Our results indicate that the in vivo inhibition of the αvβ6 integrin/TGF-β pathway prevented only half of the IL-1β–mediated increase in lung epithelial and endothelial permeability. We hypothesized that the release of IL-1β within the airspace may also directly cause the development of pulmonary edema via binding to its receptors on lung endothelial cells. The IL-1β–mediated increase in lung endothelial permeability was RhoA-dependent, but not src-dependent (data not shown), as we have previously reported for other important mediators of ALI.16 Passage of solutes through the endothelial barrier is thought to occur via transcellular pathway or through receptor-activated transcytosis.28 The relative contribution of these pathways remains incompletely understood. However, it has been suggested that the formation of actin stress fibers and of gaps between cells as a consequence of imbalanced competition among cytoskeletal, adhesive cell–cell, and cell–matrix forces leads to an increased flux of solutes and protein via the paracellular pathway.28 In our experimental model, IL-1β induced the formation of actin stress fibers and paracellular gaps and caused the disassembly the adherens junction complex. In addition, these results were confirmed by the next series of experiments that showed a critical role for the αvβ5 integrin in controlling the increase in lung endothelial permeability as well as the formation of actin stress fibers mediated by IL-1β. Although our studies did not directly distinguish between paracellular and trans-cellular pathways, these results suggest that the paracellular pathway plays a role in the IL-1β–mediated increase in lung epithelial and endothelial permeability.
A limitation of this series of studies is that we used cells from various species as well as cells derived from proximal pulmonary macrovascular endothelium. Indeed, microvascular lung endothelial cells would be more relevant to study pulmonary capillary leak, because several studies have shown significant physiological differences between lung cells from microvascular and macrovascular beds.29,30 To address this question, we performed additional series of in vivo experiments in mice by blocking either the αvβ5 or both the αvβ5 and αvβ6 integrins. The results showed that the IL-1β–mediated development of pulmonary edema was attenuated in mice treated with a blocking Ab to the αvβ5 integrin and further reduced in mice treated with blocking Abs to both the αvβ5 and αvβ6 integrins. Thus, taken together, these results demonstrate the consistency of the IL-1β signaling pathway across species and support a critical role for both integrins in mediating the increase in lung endothelial paracellular permeability induced by exposure to IL-1β.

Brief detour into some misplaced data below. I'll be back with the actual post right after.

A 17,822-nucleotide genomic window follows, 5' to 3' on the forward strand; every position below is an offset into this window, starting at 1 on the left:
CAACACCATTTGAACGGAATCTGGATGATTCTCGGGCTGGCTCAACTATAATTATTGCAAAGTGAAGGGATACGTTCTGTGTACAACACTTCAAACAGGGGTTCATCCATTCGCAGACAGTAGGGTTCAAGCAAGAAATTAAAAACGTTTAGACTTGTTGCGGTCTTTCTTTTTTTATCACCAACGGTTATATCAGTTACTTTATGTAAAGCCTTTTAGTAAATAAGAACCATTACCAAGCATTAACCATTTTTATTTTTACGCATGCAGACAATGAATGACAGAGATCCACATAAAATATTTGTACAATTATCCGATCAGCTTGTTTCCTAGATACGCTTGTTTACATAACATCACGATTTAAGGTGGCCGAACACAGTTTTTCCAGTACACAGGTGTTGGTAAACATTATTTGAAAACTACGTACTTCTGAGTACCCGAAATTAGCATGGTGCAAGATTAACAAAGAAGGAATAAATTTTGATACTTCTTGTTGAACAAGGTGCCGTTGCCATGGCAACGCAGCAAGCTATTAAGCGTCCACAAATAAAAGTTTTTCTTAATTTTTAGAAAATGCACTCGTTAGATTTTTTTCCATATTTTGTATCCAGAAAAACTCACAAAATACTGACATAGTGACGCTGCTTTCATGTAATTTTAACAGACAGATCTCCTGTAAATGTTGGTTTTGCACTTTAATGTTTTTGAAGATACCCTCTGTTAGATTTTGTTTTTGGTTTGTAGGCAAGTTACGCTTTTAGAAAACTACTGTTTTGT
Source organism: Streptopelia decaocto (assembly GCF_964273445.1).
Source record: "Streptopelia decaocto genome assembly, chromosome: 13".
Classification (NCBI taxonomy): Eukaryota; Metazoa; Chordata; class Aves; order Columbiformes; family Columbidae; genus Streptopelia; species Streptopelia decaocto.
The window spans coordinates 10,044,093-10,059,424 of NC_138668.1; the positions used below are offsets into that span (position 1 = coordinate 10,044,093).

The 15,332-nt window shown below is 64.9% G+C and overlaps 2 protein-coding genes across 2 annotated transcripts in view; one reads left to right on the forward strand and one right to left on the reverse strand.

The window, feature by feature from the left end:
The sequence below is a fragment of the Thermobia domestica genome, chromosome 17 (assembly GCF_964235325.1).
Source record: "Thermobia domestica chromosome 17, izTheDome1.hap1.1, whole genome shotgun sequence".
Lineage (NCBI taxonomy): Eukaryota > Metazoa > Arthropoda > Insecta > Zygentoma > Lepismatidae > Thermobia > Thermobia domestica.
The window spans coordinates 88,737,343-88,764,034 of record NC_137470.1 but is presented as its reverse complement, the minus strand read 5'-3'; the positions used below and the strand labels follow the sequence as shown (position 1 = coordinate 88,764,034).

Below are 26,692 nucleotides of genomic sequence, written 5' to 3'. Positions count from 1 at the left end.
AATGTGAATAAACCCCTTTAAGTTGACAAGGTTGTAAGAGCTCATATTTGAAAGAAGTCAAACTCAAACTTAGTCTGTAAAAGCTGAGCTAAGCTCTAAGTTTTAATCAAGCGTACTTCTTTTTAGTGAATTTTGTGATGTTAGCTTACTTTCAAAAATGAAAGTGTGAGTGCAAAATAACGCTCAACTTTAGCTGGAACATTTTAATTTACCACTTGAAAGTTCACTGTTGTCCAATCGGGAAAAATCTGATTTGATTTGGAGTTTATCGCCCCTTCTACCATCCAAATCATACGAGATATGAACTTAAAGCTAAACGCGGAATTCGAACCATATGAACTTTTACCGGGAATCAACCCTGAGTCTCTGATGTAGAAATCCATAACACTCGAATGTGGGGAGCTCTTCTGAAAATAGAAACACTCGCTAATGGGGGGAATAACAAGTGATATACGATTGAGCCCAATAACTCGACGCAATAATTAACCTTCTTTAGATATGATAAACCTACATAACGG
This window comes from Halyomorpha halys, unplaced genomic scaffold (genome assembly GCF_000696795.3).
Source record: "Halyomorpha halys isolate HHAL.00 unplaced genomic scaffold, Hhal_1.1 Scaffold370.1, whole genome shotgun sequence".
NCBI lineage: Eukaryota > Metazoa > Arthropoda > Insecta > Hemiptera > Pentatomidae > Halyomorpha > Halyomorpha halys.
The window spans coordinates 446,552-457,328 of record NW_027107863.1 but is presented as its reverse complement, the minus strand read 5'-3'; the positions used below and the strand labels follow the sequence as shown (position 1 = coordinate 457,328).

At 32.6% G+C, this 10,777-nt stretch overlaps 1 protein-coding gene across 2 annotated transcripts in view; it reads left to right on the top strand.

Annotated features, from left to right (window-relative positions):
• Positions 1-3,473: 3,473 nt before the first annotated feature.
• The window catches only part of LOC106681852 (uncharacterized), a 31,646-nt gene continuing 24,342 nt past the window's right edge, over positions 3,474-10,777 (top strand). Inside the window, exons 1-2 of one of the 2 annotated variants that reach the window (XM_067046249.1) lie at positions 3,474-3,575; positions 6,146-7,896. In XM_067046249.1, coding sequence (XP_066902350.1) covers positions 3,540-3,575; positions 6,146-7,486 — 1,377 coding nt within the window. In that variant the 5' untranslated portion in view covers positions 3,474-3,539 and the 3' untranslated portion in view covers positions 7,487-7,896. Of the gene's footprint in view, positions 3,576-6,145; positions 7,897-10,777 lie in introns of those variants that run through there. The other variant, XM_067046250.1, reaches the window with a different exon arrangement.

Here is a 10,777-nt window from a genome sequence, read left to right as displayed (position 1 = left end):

In summary, these studies demonstrate for the first time a critical and sequential role for the αvβ5/β6 integrins in mediating development of alveolar edema caused by IL-1β, which is among the most biologically important inflammatory mediators in the airspace of patients with early ALI.3-5 We specifically found that the inhibition of αvβ6 integrin/TGF-α signaling completely blocked the IL-1β–mediated protein permeability across the distal lung epithelium and prevented, in large part, the development of pulmonary edema following transient overexpression of IL-1β in the lungs by adenoviral gene transfer. Furthermore, IL-1β increased the protein permeability across lung endothelial cell monolayers via RhoA- and αvβ5 integrin–dependent mechanisms. Finally, the combined inhibition of the αvβ5 and αvβ6 integrins considerably reduced the lung injury associated with the adenoviral gene transfer of IL-1β into the lungs. The findings reported here have potential clinical relevance. Indeed, transient blockade of both integrins by humanized Ab or small RGD peptides may provide new causal therapies for pulmonary edema from ALI, a substantial cause of morbidity and mortality in critically ill patients that is currently largely untreatable.
Sources of Funding This work was supported in part by grants from the NIH grants R01 GM62188 (to J.F.P.), R01 HL083950 (to D.S.), R37 HL53949 (to D.S.), National Heart, Lung, and Blood Institute/NIH grant HL51854 (to M.A.M.), T32 GM008440 (to J. R.), and ALA Senior Research Training Fellowship (to J. R.). The funding body had no role in the conduct of the study or the drafting of the manuscript.
Disclosures S.M.V., P.H.W., and G.S.H. are employees of and hold stock in Biogen Idec Inc, which used the ανβ6 Abs in preclinical development. D.S. has sponsored research agreements with Biogen Idec, totaling $300,000 between 2002 and 2007, is coowner of patents describing Abs targeting the ανβ6 integrin and the potential use of such Abs for treatment of pulmonary fibrosis and acute lung injury, and has received a portion of licensing fees related to 1 of these patents from 2002 to 2007.
Circulation Research is available at http://circres.ahajournals.org